I don’t think there will be a problem with enforcement going forward because those people in charge of the prisons are now aware that to do these kinds of procedures without meeting all these requirements is illegal. The performing physician will not be paid. Unfortunately payment is what has driven a lot of these procedures. Under my bill a doctor could lose his or her license to practice medicine. So it’s a pretty severe consequence.
What do you plan on doing for those people who were already subject to this procedure, sometimes unknowingly, to provide some kind of restitution or support?
That isn’t part of what this bill does. I’m looking at the behavior and I want it stopped. As far as what the victims can do, I’m assuming there is already legal recourse and that it is being pursued by those victims. Certainly the behavior is reprehensible and we need to do everything we can to make sure it doesn’t happen again.
Some people have argued that this undermines the agency of people inside prisons. You’ve already said you don’t believe that it’s possible to consent to this procedure in a prison environment. What is it about this procedure in particular that means people shouldn’t be able to make a choice about it whilst in prison? Does it have implications for other procedures?
This procedure is so important because it takes away the right of a woman to have children, and that is for most women among the most fundamental rights that we have in life, is to bear children and to be parents and to procreate and that’s about as fundamental a human right as I can think of. The decision whether and when and where to exercise that right should belong to the woman and not to some physician whose decided that she doesn’t have that right. The protections that I identified are the best we can do to address that inherently coercive environment and we have created protections for the inmate as a patient. There are some instances where this procedure is called for to protect the life of the patient. Where you have the life of the patient at risk then we do have allow this procedure to take place, providing an independent second opinion is given, full information is provided to the patient and a determination is made as independently as possible that the safety and the life of that woman is at stake. Sadly those circumstances do occur, but only very occasionally. What we’re trying to protect against is eugenics and acknowledging that consent is virtually impossible in a prison setting but there are circumstances where a woman’s life may be at risk.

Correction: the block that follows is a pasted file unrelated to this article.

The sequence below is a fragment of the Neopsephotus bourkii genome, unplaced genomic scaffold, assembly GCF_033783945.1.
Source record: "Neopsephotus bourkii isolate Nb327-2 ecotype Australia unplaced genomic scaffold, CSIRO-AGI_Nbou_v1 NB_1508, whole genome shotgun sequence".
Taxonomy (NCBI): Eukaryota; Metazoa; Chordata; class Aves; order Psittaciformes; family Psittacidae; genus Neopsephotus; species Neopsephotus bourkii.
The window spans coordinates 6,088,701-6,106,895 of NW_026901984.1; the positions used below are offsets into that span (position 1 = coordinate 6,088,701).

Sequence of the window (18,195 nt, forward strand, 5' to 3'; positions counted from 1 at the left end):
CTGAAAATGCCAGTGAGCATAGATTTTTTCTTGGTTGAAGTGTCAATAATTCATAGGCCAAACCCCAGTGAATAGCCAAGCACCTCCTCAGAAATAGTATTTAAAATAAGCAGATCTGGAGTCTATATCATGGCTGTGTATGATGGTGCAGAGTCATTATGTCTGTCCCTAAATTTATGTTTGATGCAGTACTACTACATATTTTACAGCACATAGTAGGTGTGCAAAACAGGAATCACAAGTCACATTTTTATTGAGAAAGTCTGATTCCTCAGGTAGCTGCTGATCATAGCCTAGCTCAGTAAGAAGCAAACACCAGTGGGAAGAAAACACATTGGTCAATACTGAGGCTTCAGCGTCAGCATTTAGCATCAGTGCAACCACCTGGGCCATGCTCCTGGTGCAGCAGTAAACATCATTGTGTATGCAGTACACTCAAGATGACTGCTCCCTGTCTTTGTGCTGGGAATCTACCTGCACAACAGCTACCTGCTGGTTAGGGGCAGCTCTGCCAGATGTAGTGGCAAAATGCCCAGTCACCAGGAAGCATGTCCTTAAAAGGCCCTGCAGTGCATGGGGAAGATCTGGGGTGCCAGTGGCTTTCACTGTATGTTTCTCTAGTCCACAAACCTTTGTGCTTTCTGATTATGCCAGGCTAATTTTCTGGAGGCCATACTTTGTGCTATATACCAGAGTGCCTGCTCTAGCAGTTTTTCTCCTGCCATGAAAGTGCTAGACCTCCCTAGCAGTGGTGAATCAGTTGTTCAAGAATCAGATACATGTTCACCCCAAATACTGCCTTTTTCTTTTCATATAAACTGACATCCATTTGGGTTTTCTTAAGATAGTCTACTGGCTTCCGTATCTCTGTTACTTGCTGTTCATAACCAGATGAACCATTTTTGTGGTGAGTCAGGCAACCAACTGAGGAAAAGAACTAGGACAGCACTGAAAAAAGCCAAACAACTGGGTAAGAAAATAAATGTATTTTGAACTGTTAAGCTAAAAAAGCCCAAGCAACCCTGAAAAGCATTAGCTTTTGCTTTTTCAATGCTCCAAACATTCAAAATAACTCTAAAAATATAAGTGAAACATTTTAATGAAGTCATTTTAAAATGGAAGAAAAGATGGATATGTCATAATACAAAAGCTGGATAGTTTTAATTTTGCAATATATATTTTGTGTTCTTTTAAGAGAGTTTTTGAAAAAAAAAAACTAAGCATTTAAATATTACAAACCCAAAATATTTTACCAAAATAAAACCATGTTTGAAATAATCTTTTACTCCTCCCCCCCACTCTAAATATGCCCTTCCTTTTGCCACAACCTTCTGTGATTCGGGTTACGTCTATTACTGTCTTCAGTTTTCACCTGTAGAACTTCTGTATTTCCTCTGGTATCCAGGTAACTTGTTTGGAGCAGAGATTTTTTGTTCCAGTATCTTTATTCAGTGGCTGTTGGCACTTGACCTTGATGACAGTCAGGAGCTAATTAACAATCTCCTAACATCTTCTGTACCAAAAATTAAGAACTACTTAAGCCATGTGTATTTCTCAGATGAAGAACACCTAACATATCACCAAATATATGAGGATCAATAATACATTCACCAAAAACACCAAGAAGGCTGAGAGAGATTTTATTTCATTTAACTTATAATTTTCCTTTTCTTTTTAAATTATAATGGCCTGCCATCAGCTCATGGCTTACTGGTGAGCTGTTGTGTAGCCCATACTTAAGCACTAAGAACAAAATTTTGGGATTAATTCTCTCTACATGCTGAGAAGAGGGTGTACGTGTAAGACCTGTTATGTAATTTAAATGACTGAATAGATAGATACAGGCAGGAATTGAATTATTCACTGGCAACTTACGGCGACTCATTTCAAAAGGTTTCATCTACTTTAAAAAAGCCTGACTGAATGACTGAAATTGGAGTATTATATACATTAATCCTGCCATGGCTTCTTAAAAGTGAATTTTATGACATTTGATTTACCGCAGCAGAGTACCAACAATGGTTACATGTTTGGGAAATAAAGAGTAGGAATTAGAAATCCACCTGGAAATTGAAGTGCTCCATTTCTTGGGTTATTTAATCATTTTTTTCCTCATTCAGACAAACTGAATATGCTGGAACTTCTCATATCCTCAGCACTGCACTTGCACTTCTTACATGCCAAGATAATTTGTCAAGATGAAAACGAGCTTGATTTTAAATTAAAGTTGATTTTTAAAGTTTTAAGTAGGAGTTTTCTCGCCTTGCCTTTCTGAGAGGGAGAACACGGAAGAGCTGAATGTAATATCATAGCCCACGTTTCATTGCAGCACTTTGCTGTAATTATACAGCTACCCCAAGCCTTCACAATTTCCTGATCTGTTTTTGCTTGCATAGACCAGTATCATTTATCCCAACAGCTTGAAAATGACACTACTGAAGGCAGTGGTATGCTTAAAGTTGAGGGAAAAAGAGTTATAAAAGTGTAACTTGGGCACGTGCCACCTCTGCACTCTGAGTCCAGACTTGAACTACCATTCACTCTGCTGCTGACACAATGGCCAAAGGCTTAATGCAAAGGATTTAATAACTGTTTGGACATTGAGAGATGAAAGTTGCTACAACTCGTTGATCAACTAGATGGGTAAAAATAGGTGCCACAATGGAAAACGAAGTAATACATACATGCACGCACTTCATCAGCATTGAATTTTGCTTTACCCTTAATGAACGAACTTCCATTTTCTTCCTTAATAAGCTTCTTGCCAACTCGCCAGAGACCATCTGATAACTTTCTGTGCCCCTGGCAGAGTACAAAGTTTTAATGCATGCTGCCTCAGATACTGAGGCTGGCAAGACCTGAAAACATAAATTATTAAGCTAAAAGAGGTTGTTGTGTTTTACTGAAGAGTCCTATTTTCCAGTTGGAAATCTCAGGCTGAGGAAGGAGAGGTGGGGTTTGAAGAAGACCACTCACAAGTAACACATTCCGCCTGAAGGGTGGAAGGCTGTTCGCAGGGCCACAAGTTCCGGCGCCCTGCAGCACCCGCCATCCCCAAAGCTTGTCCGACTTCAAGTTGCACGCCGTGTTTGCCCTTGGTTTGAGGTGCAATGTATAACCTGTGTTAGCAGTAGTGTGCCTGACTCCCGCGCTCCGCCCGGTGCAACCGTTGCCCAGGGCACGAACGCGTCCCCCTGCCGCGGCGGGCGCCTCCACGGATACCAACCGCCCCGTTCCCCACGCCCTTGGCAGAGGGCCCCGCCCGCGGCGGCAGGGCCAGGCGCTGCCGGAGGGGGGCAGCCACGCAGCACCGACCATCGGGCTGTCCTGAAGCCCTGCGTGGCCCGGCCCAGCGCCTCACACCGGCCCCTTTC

What are the next steps for this bill?
We are now in the Senate Public Safety Committee. We’re very hopeful and optimistic it will pass. The chair of that committee is a co-author of my bill. In fact, I have bi-partisan support on this bill. I think this is an issue that has engendered the outrage of virtually all Californians and it should end up being passed and signed into law to protect these unwitting victims of eugenics and forced sterilization.